Got this terrific email with interesting questions from Anon. The obvious perspicacity of its young author caused my heart to soar like a hawk, and to have renewed hope of Renewal. Which, alas, is not likely to happen until I am long gone.
I’ve recently discovered your work at the perfect time. I’m finishing a BA in pure mathematics this spring and have become skeptical that much of any science is “telling us the truth.” This is extraordinarily complicated, as you well know, but the “studies” in which we abstract from reality in such a way as to apply number to the world with some measure, then to accumulate a bunch of these numbers in an idealistic laboratory setting, churn them around some statistical analyses with seemingly arbitrary verification measures, then claim X, Y, and Z about reality, is beginning to seem increasingly preposterous. Not to mention the epistemological problems from top to bottom.
Have you spoken to Alex Pruss about these problems? I would love to be a fly on the wall. If I want to push your questions of probability, statistics, and philosophy of science to the nth degree, do you think a master’s in mathematical statistics is the correct path? Applied math? Rogue studying outside of academia? Do you have any advice columns for young mathematically inclined men?
Dr. [James] Franklin sent me a pdf of his book and I hope to get to it soon. Aristotle has been coming up correct for too many years now, and I think Feser’s book about Aristotle is crucial for the path forward. I hope to find a used copy of your Uncertainty text soon.
P.S. I heard your talk with Coffin. The term “based” comes from, oddly enough, a rapper out of California called “Lil B.” In the mid-2000s he started calling himself based and released an album in 2007 called Based Boys. He would call cool or good things that he liked based and often went by the title Lil B the BasedGod or The BasedGod. The dissident right began using his word ironically around 2010. It grew slowly then suddenly. He was actually quite funny and sort of a quasi-troll. No idea what he’s been up to in the last 5-7 years.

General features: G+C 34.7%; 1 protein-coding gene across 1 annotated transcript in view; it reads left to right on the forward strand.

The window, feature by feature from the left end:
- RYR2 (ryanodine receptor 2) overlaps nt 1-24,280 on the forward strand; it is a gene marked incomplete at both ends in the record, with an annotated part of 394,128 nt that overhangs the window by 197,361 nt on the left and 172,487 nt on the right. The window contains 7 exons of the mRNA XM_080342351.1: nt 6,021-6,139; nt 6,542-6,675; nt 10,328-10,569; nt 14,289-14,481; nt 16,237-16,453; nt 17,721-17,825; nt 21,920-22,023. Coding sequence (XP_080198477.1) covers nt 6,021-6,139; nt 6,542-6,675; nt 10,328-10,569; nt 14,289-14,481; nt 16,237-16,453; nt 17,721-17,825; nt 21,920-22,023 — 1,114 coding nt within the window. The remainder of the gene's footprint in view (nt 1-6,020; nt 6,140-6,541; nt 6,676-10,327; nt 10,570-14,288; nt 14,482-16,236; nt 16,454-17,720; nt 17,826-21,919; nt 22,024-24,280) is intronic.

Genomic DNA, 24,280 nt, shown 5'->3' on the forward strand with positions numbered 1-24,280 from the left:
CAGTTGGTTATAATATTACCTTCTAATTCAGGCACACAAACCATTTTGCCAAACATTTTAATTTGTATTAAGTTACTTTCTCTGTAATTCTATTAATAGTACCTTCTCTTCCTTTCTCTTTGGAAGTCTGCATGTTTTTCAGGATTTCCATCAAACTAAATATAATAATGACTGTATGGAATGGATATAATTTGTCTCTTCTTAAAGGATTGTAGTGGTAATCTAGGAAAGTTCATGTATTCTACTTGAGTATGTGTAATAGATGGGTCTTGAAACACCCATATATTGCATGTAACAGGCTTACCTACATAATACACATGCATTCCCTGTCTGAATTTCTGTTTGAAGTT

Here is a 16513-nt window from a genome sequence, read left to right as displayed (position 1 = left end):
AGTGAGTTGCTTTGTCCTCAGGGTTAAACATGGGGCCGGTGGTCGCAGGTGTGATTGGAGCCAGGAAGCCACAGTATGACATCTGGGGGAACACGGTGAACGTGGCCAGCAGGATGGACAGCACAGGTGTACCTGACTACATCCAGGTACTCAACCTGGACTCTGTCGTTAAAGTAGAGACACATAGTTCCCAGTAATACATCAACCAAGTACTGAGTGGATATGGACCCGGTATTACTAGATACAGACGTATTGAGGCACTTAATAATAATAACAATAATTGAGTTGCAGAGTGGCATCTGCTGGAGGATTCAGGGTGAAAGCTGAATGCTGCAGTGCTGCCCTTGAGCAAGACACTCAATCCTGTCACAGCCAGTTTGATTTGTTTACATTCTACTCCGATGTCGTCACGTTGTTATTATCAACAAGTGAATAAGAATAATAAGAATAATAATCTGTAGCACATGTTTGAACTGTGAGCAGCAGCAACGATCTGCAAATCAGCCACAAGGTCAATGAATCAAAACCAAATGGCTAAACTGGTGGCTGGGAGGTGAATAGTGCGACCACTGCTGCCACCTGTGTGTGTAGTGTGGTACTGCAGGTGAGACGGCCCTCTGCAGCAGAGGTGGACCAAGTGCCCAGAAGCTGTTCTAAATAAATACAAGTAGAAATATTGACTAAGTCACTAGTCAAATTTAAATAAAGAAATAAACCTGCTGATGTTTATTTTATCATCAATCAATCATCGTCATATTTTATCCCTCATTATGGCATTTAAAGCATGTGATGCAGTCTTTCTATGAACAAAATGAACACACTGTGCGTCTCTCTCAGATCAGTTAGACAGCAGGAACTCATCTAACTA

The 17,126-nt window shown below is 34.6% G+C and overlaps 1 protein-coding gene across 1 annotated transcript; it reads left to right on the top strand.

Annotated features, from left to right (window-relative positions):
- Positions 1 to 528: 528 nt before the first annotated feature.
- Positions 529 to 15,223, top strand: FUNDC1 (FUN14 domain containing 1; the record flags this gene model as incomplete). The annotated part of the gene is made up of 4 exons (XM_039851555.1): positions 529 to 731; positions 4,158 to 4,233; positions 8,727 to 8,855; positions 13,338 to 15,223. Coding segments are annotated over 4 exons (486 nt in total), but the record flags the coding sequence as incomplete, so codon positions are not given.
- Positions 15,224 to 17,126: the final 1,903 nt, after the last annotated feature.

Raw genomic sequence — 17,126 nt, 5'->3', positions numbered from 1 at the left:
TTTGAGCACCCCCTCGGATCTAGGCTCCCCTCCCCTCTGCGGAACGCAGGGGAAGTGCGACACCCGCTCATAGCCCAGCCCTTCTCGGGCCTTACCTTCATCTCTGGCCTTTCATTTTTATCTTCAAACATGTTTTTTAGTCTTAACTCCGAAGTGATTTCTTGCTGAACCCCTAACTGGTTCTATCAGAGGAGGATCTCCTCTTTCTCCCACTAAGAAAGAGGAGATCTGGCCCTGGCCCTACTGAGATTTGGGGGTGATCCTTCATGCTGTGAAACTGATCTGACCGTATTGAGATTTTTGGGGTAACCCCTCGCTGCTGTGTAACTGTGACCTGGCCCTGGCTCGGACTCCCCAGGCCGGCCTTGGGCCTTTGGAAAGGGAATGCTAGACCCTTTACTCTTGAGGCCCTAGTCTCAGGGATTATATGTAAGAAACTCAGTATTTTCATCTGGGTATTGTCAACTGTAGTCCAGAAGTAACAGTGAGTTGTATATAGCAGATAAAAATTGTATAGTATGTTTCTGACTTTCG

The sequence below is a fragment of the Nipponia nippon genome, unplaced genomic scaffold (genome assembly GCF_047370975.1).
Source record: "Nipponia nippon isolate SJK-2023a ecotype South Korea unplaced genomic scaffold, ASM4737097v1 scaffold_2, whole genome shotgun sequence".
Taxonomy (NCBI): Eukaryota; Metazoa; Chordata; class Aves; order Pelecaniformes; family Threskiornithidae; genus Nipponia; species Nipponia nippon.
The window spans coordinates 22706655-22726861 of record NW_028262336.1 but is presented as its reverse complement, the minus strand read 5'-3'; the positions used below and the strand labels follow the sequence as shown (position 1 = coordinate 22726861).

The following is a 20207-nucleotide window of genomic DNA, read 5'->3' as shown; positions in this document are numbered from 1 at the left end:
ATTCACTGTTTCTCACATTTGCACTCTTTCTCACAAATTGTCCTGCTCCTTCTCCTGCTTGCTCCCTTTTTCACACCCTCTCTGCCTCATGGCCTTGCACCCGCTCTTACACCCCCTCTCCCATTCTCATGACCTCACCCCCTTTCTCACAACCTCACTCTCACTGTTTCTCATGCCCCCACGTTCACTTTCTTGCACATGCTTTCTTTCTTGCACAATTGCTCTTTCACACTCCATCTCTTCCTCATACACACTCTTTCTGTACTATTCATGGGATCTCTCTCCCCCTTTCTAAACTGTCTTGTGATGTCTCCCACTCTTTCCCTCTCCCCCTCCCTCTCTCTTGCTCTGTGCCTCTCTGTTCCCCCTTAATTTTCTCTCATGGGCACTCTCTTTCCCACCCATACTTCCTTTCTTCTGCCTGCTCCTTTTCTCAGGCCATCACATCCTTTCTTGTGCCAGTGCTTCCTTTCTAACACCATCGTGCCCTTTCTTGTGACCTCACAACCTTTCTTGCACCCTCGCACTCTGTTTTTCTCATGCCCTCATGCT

I didn’t know about based’s origins, but we have indeed embraced the term with gusto now.
I’ve never spoken with Pruss, who has the book (among others) Infinity, Causation, and Paradox, the Abstract of which is:
Infinity is paradoxical in many ways. A particular large family of paradoxes is examined that on its face is widely varied. Some involve deterministic super tasks, such as Thomson’s Lamp where a switch is toggled an infinite number of times over a finite period of time, or the Grim Reaper, where it seems that infinitely many reapers can produce a result without doing anything. Others involve infinite lotteries. Yet others involve paradoxical results in decision theory, such as the surprising observation that if you perform a sequence of fair coin-flips that goes infinitely far back into the past but only finitely into the future, you can leverage information about past coin-flips to predict future ones with only finitely many mistakes. It turns out that these, and a number of other paradoxes have a common structure: their most natural embodiment involves an infinite number of items causally impinging on a single output. These paradoxes can all be solved with a single move: embrace causal finitism, the view that it is impossible for a single output to have an infinite causal history. The book exposits such paradoxes, defends causal finitism at length, and ends up considering connections with the philosophy of physics, where causal finitism favors, but does not require, discretist theories of space and time, and the philosophy of religion, where we get a cosmological argument reminiscent of the Kalam argument for the existence of God.